In an article in last month’s Nevertheless, I referred to Anglican theologian Richard Hooker’s order of priority that he assigned to Scripture, Reason, and Tradition. I didn’t include it in the article, but to be absolutely specific, I was drawing upon a quote from the Fifth Book of Hooker’s Of the Laws of Ecclesiastical Polity, Chapter 8 "The Third Proposition," section 2. I think it has something still to teach us. (All the following quotations are from the 1977 edition from the Belknap Press of Harvard University Press.)
In this section, Hooker refers to two kinds of laws that he believes the Church may properly establish: one for the sake of order, the other pertaining to doctrine. He does contend that “that which in doctrine the Church doth now deliver rightlie as a truth, no man will saie that it may hereafter recall and as rightlie avoutch the contrarie. Lawes touchinge matter of order are changeable, by the power of the Church; articles concerninge doctrine not so." Yet, he then says, in the specific quote to which I referred earlier, "Be it in matter of the one kinde or of the other, what scripture doth plainelie deliver, to that the first place both of creditt and obedience is due; the next whereunto is whatsoever anie man can neccessarelie conclude by force of reason; after these the voice of the Church succeedeth. That which the Church by her ecclesiasticall authoritie shall probablie thinke and define to be true or good, must in congruitie of reason overrule all other inferior judgmentes whatsoever." Here the casual reader will want to note that ‘succeedeth’ refers to ‘follows in order of succession’ rather than to ‘wins’ or ‘prevails.’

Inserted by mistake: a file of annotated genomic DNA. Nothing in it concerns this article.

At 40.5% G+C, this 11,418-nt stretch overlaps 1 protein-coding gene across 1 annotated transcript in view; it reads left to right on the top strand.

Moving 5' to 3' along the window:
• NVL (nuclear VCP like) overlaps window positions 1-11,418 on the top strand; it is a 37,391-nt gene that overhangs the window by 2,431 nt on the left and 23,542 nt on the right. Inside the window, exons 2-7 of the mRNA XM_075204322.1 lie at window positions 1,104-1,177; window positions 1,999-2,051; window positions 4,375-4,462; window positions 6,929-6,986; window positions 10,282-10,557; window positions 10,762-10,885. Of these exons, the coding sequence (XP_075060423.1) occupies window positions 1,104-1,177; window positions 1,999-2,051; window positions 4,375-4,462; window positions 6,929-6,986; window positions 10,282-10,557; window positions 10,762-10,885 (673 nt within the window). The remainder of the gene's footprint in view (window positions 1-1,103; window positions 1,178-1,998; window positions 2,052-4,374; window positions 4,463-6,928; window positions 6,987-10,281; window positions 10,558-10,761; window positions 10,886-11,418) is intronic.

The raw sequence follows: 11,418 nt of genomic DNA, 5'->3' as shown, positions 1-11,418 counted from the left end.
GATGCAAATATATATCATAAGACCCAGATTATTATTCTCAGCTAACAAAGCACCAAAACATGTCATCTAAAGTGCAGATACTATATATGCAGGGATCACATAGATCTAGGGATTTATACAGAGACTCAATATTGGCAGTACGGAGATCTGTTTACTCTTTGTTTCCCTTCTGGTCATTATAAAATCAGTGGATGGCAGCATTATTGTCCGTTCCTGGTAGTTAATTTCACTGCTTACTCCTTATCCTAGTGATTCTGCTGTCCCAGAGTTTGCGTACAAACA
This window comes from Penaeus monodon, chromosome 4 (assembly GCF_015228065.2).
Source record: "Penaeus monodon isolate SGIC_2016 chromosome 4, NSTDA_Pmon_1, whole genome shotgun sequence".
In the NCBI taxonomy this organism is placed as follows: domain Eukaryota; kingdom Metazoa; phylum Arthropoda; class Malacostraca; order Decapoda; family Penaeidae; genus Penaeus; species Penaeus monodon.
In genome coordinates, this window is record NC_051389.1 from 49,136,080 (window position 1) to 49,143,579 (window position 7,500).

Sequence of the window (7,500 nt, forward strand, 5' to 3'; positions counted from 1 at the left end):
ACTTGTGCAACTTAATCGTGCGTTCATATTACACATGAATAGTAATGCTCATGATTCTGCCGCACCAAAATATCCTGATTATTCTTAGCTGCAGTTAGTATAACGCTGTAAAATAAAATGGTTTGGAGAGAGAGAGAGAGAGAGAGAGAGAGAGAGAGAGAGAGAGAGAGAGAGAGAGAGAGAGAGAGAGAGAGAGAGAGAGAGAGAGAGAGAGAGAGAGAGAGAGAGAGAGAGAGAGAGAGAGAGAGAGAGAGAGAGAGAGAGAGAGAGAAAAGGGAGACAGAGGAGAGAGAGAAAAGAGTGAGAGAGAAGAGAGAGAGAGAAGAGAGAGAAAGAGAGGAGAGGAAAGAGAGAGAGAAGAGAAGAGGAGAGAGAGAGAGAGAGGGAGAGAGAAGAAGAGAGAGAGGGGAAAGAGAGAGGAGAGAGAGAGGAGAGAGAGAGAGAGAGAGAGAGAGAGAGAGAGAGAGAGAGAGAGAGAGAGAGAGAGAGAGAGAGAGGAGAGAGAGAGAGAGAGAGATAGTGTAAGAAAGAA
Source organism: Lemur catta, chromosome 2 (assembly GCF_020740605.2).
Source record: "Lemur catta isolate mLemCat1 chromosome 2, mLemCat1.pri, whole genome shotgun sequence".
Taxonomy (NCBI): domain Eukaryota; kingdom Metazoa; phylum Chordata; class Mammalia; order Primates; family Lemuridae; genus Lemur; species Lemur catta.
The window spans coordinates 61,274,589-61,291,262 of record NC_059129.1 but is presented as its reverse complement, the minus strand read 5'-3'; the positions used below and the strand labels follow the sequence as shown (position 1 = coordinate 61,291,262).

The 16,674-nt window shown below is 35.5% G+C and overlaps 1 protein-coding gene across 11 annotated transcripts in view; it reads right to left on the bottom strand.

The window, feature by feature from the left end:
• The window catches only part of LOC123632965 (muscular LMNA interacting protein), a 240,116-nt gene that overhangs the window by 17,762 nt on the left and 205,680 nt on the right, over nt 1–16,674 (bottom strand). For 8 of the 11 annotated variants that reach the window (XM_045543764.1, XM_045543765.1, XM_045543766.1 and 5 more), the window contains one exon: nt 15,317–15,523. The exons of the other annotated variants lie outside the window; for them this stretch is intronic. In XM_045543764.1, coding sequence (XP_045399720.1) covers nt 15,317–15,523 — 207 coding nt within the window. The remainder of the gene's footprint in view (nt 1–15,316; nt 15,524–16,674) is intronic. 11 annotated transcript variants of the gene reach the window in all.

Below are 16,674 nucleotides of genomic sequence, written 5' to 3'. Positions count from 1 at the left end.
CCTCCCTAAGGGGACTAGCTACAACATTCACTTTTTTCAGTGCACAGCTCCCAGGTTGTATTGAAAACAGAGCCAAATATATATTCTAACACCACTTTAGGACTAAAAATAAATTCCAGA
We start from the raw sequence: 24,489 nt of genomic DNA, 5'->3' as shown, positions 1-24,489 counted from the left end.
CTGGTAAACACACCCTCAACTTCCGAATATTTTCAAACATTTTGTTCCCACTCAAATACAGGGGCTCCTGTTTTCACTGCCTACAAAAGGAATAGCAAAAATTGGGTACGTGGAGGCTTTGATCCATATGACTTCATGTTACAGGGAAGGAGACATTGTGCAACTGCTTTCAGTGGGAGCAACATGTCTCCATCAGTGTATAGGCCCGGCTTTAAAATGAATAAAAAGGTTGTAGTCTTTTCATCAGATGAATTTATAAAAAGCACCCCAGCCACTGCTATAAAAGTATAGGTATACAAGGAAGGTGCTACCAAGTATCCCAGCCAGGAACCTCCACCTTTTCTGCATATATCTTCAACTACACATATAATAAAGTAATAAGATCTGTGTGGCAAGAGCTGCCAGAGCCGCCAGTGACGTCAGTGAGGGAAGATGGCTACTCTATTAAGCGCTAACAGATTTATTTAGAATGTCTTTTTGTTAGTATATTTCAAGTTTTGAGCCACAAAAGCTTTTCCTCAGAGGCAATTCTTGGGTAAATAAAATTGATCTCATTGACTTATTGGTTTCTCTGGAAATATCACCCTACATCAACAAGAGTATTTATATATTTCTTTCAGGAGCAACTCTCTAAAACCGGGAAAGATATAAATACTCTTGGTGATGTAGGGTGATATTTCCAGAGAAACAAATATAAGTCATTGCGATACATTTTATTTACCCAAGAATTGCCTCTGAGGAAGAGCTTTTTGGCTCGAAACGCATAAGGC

Monday, April 17, 2006
Saturday, April 8, 2006
Returning from a vacation spent drinking in the natural beauty of our great state, I’m refreshed and reminded of the wonder and goodness of God. In touch with the vastness of God’s creation, the urgent concerns of humanity tend to shrink in comparison. To be surrounded by the awe-inspiring rugged grandeur of the mountains, to sit quietly and hear the whisper of God in the silence of the desert, has been, for me, to gain a renewed appreciation of the timeless and divine blessings that God, I think, would have shape the lives of His people. In our supposedly more civilized settings of city and suburb there reside concerns or ‘issues’ that can drive us quite forcefully. And unless they are integrated with the eternal and divine, these are the issues that can most easily divide, and whose resolutions, if similarly divorced from the transcending goodness of God, can bring far more harm than healing. My experience in the past and of late has been that these ‘issues’ can be humbled, issue-driven-ness quickly can be tamed, in the context of less-mediated and less-distracted contact with God.